Wednesday, 15 January 2020: 2:15 PM
157C (Boston Convention and Exhibition Center)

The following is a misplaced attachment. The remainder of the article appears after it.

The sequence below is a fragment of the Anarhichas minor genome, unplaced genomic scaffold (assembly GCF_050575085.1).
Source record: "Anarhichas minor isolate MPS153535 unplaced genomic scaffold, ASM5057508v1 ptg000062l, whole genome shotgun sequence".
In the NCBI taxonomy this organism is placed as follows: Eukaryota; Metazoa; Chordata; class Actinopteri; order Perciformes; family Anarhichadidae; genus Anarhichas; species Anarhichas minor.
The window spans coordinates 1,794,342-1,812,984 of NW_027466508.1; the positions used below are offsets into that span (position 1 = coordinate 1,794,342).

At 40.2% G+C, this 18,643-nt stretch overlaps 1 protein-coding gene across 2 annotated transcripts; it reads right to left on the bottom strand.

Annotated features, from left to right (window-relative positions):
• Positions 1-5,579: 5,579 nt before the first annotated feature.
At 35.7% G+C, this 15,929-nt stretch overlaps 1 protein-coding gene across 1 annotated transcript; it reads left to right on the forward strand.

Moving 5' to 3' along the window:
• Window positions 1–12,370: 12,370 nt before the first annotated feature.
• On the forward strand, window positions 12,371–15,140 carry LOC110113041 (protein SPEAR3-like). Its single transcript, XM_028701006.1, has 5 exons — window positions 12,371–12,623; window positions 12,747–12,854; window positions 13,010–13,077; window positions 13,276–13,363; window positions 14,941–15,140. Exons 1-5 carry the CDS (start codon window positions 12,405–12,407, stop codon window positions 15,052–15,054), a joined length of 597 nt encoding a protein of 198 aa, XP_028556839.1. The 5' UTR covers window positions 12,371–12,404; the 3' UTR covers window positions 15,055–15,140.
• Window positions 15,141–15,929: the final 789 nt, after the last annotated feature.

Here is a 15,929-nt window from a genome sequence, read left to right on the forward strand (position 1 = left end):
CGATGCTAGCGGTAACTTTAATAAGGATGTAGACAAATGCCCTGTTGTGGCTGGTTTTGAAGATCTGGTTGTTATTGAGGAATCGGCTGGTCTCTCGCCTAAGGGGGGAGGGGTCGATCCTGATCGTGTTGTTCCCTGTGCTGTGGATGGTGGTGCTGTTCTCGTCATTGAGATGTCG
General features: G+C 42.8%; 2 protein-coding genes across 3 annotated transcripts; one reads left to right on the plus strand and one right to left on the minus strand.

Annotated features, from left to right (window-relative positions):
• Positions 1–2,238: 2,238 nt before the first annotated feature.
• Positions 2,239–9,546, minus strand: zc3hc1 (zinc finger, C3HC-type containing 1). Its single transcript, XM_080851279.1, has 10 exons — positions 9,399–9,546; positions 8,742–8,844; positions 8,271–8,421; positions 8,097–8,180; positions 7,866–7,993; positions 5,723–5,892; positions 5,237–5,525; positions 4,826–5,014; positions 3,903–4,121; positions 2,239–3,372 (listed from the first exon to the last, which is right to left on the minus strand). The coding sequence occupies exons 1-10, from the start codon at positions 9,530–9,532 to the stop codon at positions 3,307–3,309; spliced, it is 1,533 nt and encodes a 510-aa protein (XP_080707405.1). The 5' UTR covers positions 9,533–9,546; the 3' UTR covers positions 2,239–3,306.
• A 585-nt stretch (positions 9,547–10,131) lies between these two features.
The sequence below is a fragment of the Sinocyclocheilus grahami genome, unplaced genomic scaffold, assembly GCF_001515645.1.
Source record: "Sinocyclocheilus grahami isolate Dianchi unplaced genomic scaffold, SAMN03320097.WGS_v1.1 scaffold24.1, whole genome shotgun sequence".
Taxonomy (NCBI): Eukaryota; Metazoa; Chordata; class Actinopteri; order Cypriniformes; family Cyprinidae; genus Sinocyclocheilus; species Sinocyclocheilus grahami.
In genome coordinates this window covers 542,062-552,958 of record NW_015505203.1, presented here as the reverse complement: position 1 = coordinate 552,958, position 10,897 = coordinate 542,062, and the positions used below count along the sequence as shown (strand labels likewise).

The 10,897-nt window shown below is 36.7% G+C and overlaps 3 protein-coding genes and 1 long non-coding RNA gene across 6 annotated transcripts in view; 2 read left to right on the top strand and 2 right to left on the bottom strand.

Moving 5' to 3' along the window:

The scientific method within the Earth sciences is rapidly evolving. Ever increasing data volumes require new methods for processing and interpreting data while an almost 60 year Earth observation record makes more data-intensive retrospective analyses possible. Through emerging technologies and collaborations, scientists are adapting research methods to be more efficient and scalable. However both the data information infrastructure and the supporting data stewardship practices have been slow to adapt to meet these rapidly evolving needs. Each step in the data development process occurs within independent, siloed components. For example, generation of standard data products occurs at processing systems which are then ingested into local archive centers. These local archive centers then provide metadata to a centralized repository for data search and discovery. Similarly, the data stewardship process has a well-established but narrow view of data publication that may be too limiting in an ever-changing data environment. A new approach to both the data information infrastructure and the stewardship model is needed to meet the challenges of the evolving scientific environment. The data ecosystem approach offers a solution to these challenges by placing an emphasis on the relationships between data, technologies and people. In this presentation, we present the Joint ESA-NASA Multi-Mission Algorithm and Analysis Platform’s (MAAP) data system as a forward-looking ecosystem solution. We will present the key components needed to support the MAAP data ecosystem along with the capabilities the MAAP data ecosystem supports, including the ability for users to share data and software within the MAAP, the creation of analysis ready data (ARD) and analytics optimized data stores (AODs), and the creation of an aggregated catalog for data discovery.
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